10 November 2016 | Pago Pago, American Samoa
From my many posts on facebook and the many comments to them, I have learned that many people making comments on those posts either have not read them carefully and, more frequently, did not understand what they read or misread them. This is regrettably common, from about 35% to 70% of the time. The rest of the comments are good to excellent.
The failure to understand and misreadings are particularly regrettable and tend to be focused among many of the same people. I say especially regrettable because I struggle to write things simply and in plain English. Fortunately and consolingly, other readers consistently understand, never misread and make excellent comments and criticisms. Everything written is vulnerable to good criticisms, but I see too few of them. I could criticise my own material better in most cases.
Part of the problem for those who do not understand or misread, is they bring preconceived notions on the subject to the table and their thinking becomes garbled. Rarely is a post read carefully, neutrally and cogently and then followed up by good and sound criticisms. Some preconceptions are of a tail-wagging-the-dog variety; others are fundamental and create a reading block. Critical reading and thinking skills are too frequently lacking. Those combined with preconceived and ill-considered notions create real havoc in the comments.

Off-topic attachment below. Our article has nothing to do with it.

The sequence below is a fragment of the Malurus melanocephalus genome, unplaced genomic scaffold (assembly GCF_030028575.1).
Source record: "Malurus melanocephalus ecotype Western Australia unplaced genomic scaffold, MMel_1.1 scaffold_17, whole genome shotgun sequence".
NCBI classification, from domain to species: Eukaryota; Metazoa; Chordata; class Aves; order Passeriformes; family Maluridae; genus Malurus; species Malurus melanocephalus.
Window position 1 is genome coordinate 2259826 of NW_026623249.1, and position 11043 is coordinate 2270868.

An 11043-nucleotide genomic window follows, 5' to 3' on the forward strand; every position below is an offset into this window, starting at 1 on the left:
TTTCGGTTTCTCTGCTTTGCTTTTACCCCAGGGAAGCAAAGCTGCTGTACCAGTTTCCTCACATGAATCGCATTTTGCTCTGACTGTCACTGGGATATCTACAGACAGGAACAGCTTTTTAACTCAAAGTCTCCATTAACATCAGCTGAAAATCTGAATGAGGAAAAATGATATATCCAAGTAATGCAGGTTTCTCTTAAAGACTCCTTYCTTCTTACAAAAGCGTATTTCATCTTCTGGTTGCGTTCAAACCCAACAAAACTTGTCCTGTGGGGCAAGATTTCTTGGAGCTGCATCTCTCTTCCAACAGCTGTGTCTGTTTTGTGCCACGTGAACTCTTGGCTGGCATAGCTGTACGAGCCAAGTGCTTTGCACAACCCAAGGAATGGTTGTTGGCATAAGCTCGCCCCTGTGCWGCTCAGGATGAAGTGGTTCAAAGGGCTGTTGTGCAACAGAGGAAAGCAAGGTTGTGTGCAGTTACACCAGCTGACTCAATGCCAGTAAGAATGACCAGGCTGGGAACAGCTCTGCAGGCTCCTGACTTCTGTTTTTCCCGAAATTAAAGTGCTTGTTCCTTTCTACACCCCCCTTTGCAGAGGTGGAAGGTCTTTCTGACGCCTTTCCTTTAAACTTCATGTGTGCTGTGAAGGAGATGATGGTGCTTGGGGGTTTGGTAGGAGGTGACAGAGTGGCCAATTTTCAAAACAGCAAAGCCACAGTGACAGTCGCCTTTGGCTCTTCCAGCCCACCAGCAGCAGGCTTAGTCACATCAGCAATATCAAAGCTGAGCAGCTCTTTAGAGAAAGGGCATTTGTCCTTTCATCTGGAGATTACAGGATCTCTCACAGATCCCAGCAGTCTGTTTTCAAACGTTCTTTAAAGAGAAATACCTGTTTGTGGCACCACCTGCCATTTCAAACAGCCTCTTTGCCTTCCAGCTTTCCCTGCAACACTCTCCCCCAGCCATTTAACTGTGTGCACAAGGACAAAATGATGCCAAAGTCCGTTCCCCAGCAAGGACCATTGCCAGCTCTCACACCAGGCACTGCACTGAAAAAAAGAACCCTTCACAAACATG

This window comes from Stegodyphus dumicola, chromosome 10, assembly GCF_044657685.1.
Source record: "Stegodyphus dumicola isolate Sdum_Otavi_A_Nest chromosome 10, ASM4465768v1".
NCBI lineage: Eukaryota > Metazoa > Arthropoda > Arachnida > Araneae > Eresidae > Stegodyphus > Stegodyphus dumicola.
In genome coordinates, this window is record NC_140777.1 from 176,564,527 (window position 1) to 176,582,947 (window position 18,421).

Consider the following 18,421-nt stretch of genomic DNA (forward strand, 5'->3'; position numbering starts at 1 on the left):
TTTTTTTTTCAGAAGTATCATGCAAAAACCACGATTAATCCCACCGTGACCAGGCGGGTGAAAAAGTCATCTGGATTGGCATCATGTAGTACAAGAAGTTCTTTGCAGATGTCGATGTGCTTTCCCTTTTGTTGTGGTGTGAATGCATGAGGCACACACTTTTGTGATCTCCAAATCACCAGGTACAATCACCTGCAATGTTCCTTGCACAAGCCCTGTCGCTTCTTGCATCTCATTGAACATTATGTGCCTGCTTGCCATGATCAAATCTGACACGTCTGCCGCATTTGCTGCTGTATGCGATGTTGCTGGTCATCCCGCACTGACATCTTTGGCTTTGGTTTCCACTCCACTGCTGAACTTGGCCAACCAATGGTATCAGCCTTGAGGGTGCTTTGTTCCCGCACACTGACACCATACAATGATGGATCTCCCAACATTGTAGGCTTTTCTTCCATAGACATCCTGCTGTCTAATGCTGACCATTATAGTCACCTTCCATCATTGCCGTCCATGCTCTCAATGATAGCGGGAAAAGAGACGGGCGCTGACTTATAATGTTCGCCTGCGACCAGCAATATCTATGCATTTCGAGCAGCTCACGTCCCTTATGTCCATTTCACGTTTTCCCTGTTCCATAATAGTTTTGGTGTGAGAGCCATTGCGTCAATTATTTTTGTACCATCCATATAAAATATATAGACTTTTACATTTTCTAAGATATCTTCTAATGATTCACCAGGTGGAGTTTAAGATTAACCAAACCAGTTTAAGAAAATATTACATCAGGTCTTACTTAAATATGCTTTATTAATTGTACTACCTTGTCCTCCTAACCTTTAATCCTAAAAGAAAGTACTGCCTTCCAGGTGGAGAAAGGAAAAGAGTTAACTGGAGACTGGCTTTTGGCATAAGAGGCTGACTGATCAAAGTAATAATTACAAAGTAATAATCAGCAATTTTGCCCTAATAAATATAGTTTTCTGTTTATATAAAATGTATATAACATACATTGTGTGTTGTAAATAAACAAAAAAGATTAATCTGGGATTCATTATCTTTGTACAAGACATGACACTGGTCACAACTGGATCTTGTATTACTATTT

And most of my friends are selected out for their intelligence, as best I can determine it, and for their likelihood to make good and interesting contributions. But still, learning disabilities attend with such frequency that I seriously worry about the capabilities in these regards of the general public, and, more scarey, of those who vote.
Reading is a waning art, to be sure. It is a decoding exercise and some are not very good or fluent at it. Many Kindle books on Amazon, for an added price, now come with an audio module so someone reads the book to you. General reading is just too hard.
Well, that is simply how things are, as I see them, at least in these quarters.